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Michelle Malkin

Michelle Malkin

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I'm sure Pat will be the first to remind you he's Irish.

�We all know how well they were treated back in the 19th century.

�Calling them "white" would have been considered a stretch for some in polite company.

�Can you say "NINA", sure you can! �Before the Civil War, the Irish were famous for taking dangerous low paying jobs in the nascent railroad construction industry.

�At least in the East.

�A funny thing happened to these Irish lads as they moved West.

�They started to dress differently.

�The new clothes made them look less like overgrown leprechauns and more like Chinamen.

�If I didn't know any better, I swear they actually were Chinese.

�Rumor has it a lot of folks thought these railroad workers were Chinese, too.

�Maybe it was the clothes, or maybe cowboys didn't know what Irish people looked like.

�For some odd reason, maybe to avoid the NINA signs, the lads actually took to claiming they were Chinamen.

�I guess their luck at finding jobs using this strategy is where the phrase "a Chinaman's chance" comes from.

�Remind me to ask Pat next time he's around.You may find that hard to believe, but there's historical evidence to support that claim.

�Actually, the lack of evidence is what supports the claim.

�I checked the census data.

�It turns out census records from the 60s don't show any Chinese living in America.

�Of course, the census didn't report any Indians either.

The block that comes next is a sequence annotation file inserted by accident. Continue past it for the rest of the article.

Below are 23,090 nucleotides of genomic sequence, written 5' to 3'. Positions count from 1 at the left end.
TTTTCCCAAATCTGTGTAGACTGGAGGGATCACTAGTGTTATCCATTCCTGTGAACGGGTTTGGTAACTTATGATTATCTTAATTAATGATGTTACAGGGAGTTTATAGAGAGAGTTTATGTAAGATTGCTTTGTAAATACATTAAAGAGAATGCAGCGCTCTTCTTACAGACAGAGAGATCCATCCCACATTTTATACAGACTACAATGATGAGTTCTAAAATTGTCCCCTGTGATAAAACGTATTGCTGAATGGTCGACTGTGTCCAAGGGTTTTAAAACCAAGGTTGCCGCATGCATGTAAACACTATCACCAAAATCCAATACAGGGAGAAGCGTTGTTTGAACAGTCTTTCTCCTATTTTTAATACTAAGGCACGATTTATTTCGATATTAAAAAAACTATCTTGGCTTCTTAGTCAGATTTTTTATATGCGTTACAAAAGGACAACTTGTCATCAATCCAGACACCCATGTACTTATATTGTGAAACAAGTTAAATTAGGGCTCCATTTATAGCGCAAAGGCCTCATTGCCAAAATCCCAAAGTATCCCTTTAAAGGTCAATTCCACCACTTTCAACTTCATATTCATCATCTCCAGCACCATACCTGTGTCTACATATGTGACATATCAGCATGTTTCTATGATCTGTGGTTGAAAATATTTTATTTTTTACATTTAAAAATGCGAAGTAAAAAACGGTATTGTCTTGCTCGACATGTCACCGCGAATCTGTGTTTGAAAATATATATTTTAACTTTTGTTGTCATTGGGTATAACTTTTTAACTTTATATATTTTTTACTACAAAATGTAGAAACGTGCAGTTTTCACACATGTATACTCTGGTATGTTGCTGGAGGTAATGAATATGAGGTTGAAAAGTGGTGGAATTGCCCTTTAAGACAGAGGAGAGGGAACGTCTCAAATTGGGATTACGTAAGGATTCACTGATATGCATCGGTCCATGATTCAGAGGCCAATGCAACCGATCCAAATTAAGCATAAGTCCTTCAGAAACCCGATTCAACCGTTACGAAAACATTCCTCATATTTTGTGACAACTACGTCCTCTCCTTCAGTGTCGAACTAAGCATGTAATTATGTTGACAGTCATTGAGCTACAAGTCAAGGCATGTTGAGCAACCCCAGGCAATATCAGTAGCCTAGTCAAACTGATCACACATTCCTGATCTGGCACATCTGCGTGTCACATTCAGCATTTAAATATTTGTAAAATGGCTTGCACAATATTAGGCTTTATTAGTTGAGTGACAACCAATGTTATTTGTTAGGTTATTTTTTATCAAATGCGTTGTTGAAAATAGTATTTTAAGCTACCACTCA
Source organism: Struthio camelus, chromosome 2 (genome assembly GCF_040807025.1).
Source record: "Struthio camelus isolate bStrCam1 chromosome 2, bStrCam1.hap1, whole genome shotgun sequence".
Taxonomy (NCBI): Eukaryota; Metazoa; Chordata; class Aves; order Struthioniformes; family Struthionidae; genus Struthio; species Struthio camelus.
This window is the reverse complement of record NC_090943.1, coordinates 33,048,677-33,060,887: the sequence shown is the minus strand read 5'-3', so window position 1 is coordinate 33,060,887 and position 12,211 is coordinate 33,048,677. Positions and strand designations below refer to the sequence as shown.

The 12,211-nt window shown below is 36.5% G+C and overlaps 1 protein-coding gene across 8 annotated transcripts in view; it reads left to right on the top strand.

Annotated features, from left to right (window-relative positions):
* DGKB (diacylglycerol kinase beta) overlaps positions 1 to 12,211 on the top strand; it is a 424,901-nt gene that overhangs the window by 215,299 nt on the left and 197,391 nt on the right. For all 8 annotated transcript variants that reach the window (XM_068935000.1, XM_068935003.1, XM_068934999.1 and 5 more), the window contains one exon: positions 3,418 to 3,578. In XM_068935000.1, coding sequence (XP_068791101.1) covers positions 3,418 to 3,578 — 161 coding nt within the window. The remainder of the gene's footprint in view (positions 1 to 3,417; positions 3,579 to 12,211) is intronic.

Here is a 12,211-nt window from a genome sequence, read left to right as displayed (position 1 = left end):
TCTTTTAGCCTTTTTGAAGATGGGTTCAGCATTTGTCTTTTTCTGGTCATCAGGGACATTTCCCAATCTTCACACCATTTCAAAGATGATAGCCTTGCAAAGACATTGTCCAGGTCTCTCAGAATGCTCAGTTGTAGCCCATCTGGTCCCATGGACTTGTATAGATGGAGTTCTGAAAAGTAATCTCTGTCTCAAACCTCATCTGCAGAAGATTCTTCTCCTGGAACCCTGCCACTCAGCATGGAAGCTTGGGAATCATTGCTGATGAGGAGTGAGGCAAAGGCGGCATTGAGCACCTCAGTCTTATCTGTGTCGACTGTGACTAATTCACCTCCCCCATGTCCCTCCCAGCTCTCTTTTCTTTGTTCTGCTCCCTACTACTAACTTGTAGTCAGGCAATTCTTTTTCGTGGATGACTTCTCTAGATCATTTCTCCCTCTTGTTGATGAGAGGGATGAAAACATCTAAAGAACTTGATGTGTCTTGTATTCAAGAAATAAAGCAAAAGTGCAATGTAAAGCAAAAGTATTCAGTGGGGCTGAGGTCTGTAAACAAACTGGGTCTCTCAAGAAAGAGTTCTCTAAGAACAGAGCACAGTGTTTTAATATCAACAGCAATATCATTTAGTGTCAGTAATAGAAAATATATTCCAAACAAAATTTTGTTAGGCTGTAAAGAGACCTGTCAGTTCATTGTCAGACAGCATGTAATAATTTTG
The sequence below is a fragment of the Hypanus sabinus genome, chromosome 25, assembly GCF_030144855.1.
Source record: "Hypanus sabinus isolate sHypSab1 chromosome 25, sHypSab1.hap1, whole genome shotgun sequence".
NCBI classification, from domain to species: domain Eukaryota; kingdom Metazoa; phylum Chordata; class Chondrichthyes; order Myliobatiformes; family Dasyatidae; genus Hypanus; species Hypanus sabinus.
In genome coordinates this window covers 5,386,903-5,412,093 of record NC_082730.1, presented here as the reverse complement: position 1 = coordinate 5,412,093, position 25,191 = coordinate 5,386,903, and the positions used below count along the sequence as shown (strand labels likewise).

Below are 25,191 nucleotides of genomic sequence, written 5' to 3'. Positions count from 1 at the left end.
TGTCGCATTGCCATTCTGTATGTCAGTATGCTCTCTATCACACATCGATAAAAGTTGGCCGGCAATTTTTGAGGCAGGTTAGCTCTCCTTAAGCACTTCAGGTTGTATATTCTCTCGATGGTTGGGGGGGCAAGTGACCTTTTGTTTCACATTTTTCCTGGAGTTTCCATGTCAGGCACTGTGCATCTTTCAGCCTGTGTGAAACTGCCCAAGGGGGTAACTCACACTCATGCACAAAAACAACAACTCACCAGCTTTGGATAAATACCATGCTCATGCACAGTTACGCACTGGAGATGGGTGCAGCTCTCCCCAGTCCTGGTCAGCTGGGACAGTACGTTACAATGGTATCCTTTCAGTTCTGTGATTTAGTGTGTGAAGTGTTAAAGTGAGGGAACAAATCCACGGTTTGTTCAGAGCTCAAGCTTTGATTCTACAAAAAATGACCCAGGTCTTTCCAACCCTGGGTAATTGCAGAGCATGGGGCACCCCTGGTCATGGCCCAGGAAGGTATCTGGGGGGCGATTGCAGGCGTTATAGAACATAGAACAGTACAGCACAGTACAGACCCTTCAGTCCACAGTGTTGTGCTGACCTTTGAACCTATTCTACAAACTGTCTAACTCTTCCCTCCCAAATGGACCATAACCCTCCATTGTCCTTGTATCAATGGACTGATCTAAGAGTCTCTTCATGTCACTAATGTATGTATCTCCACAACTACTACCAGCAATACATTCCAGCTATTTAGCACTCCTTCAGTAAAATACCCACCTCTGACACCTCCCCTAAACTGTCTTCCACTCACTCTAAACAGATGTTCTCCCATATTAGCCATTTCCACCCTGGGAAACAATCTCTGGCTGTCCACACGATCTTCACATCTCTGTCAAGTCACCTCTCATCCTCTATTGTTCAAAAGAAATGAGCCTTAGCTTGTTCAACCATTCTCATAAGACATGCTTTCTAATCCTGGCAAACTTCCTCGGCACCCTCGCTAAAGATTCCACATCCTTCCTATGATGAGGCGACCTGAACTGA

�Chinese and Indians were not added as separate ethnic categories to the census until 1870.

�Prior to that the only racial categories were White, Negro and Mulatto.

�In light of that historical revelation, maybe I'm being too hard on Uncle Pat.

�Maybe he simply mispoke.

�When he said "1960" maybe he really meant 1860.

� After all, the years before the Civil War began hold a special place in his heart, just like it does for many of his fellow travelers.

�I'm sure Pat looks back at the antebellum South with fondness as a time when the natural order of things was still respected and people knew their place.

�To paraphrase Ronald Reagan's eye-popping comment from his debate with Jimmy Carter, Pat longs for:the days when I was young and when this country didn't even know it had a racial problem.

� As Carter noted in his response: Those who suffered from discrimination because of race or sex certainly knew we had a racial problem.

Of course Carter's mistake was to rely on logic in responding to that dog whistle.

�We all know that for people like Pat those people don't count...

so why count them? �You can't fault Republicans for going with the prevailing policy of the day, even if it a bit out of date.It's kind of quaint when people rewrite history to seek refuge in simpler times.

�Of course it's a little less quaint when they pick times they actually lived through, then it comes across as nutty.

�Like a lot of the people he appeals to, Pat lived through WWII.

�He would have been seven years old when it ended.

�Even a cloistered kid would have noticed something odd was going on.

� Some kids would have been in the thick of it.

�You know, kids like former Bush Secretary of Transportation, Norman Mineta.

�This may come as a surprise to Pat, but when the government took away little Norm's baseball bat and stuck him in an internment camp, he was a Boy Scout.

�That's right.

�I'd love to hear Pat explain how a die-hard baseball fan and Boy Scout born in this country isn't part of �our nation.

� �You know who else would be interested in hearing that? Michelle Malkin.

�She is gonna be facinated to learn who the hell we really stuck in those internment camps.

�She wrote a book based on the premise they were Japanese.

�If Buchanan is right, she's going to need to rewrite her apologia justifying why it was a good thing Roosevelt took swift action to protect Real Americans from those inscrutible slant-eyed bastards.

�Boy, is she gonna be angry.

�Trust me, you don't want to see her when she gets angry.

� � �!
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